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Street Scene: A Gray Day in Walla Walla, Washington

The City of Walla Walla, Washington, is located 250-miles inland of the City of Vancouver which is due north of Portland, Oregon and close to the West Coast. We travel there today for a pre-Christmas view of two images dated as being shot early in December of 1955.

The area included in the lead photo is a part of a block of East Alder Street Street located between South 1st and 2nd Streets; an Oldsmobile sedan is passing by, and the Punch Garage is visible. The Garage appears to be a general service outlet that sold Mobil gasoline, oils, and lubricants.

The second enlargeable picture below includes a view of the intersection of South 1st Street looking west on Alden Street; a Hudson sedan is passing by and a Buick sedan waiting at the light. Tell us what you find of interest in this set of photographs by Bill Lilley courtesy of Bygone Walla Walla.

18 responses to “Street Scene: A Gray Day in Walla Walla, Washington

  1. In the 2nd picture, about to enter the intersection, is a 1946 BUICK, either a Roadmaster or Super Sedanet; In the intersection, going to the right, is a four-door 1952 HUDSON Hornet.

  2. The newest car I see is a ’56 Plymouth. Second photo left of the drug store in front of office supplies. I always thought they were somewhat ‘sexy’, with fins shaped like a ’57 Chevrolet.

    I wonder if we have these pictures to view because of the decorations for Christmas.

    • Tom,

      Most likely the two photographs were taken to feature either the “PUNCH GARAGE” or “ALDER CAFE [as noted in the posting]. The Christmas decoration don’t appear overly spectacular, though the decorations may have been all that a small city like Walla Walla could afford.


  3. WALLA WALLA has won best Main Street in America twice. It now is known for its many vineyards that surround it, beautiful down town but not so much outside.

    • Dennis,

      Good catch !!

      The 1951 and ’52 BUICK cars were very similar.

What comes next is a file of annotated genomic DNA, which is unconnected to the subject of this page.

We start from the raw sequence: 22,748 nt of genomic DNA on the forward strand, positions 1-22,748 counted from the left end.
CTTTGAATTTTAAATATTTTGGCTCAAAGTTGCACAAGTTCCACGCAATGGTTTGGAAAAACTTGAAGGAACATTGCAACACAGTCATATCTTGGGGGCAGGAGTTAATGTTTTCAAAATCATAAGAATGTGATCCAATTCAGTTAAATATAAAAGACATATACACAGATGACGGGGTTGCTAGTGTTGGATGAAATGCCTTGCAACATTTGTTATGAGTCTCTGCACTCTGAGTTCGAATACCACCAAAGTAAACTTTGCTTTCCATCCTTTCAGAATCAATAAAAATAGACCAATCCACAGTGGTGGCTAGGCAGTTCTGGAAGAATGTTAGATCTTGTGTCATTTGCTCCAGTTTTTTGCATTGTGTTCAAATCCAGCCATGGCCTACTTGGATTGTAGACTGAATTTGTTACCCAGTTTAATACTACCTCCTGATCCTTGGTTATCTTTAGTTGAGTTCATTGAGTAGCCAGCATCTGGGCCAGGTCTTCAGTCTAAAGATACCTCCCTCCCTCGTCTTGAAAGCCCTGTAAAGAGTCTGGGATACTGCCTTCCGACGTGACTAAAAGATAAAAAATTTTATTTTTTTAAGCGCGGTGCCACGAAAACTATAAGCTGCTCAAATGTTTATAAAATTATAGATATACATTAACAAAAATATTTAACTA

The BUICK convertible looks more like a 1951 rather than a ’52. The side molding looks like that of a ’51 and the car appears not to have the ’52 chrome extensions on the rear fenders.

      Across the street looks like a four-door ’51 BUICK.


  4. The Denny Building was built in 1906 by Orion O. Denny, the son of Arthur Denny (one of the founders of Seattle). It was damaged in a fire in 2001 and restored in 2002.

  5. My 1911 Model T came from Dahlen Ford in Walla Walla “the town so nice,they named it twice,” Washington. The agency was originally at 10 E Poplar, then 2nd & Alder, location of the second picture, before moving to 2nd & Main. Automobile historian and writer Floyd Clymer sold cars for Dahlen Ford in 1911. Records show the agency sold 41 cars that year. Did Floyd Clymer sell my car?

    • Wasn’t Floyd Clymer about nine years old when he was selling Fords? I heard somewhere that he had some kind of record for being the youngest car salesman.

      • While I don’t know about Clymer, I do know that Earl “Madman” Muntz’s first enterprise was a used car lot in Elgin, Illinois that he opened at around the age of 16. When he made a sale, his mom had to sign the paperwork since he was too young to do so.

  6. Yep, and Motorcycles too! (for Floyd Clymer). I met him when his business was on Venice Blvd. / A.K.A: 16th Street in Los Angeles . Later, he moved to Alvarado Street . He was fun to talk to, and he was very encouraging for a young boy interested in Automobiles, Trucks & Motorcycles! His “How- to” books were important to me! Ironically, I wound up working for his Company- in- Name – Only, — in later years , as an Automotive Technical Instructor at Porsche-Audi, picking up extra money reading “Clymer Manuals” to catch Errors before publication. Perhaps, they are still in business? It was an honor to know Floyd Clymer, an Automotive Pioneer with Cars, Trucks & Motorcycles . Edwin W.

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